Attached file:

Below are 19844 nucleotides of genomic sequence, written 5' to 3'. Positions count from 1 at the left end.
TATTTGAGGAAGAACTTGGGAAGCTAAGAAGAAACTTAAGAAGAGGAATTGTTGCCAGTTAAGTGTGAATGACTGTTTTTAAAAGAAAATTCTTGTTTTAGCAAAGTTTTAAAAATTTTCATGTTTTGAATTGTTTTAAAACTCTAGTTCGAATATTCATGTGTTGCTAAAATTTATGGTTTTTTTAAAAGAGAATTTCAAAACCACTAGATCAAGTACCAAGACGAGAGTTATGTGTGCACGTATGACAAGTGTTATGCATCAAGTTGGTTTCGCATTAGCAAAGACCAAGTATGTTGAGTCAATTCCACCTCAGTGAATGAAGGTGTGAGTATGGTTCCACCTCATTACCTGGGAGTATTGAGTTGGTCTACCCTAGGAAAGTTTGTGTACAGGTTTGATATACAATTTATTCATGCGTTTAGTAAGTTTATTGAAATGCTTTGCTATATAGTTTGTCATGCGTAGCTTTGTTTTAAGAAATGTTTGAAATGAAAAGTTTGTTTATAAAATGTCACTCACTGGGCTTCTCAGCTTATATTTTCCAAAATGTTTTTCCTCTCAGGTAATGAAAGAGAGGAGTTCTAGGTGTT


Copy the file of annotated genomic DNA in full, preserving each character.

Below are 19844 nucleotides of genomic sequence, written 5' to 3'. Positions count from 1 at the left end.
TATTTGAGGAAGAACTTGGGAAGCTAAGAAGAAACTTAAGAAGAGGAATTGTTGCCAGTTAAGTGTGAATGACTGTTTTTAAAAGAAAATTCTTGTTTTAGCAAAGTTTTAAAAATTTTCATGTTTTGAATTGTTTTAAAACTCTAGTTCGAATATTCATGTGTTGCTAAAATTTATGGTTTTTTTAAAAGAGAATTTCAAAACCACTAGATCAAGTACCAAGACGAGAGTTATGTGTGCACGTATGACAAGTGTTATGCATCAAGTTGGTTTCGCATTAGCAAAGACCAAGTATGTTGAGTCAATTCCACCTCAGTGAATGAAGGTGTGAGTATGGTTCCACCTCATTACCTGGGAGTATTGAGTTGGTCTACCCTAGGAAAGTTTGTGTACAGGTTTGATATACAATTTATTCATGCGTTTAGTAAGTTTATTGAAATGCTTTGCTATATAGTTTGTCATGCGTAGCTTTGTTTTAAGAAATGTTTGAAATGAAAAGTTTGTTTATAAAATGTCACTCACTGGGCTTCTCAGCTTATATTTTCCAAAATGTTTTTCCTCTCAGGTAATGAAAGAGAGGAGTTCTAGGTGTT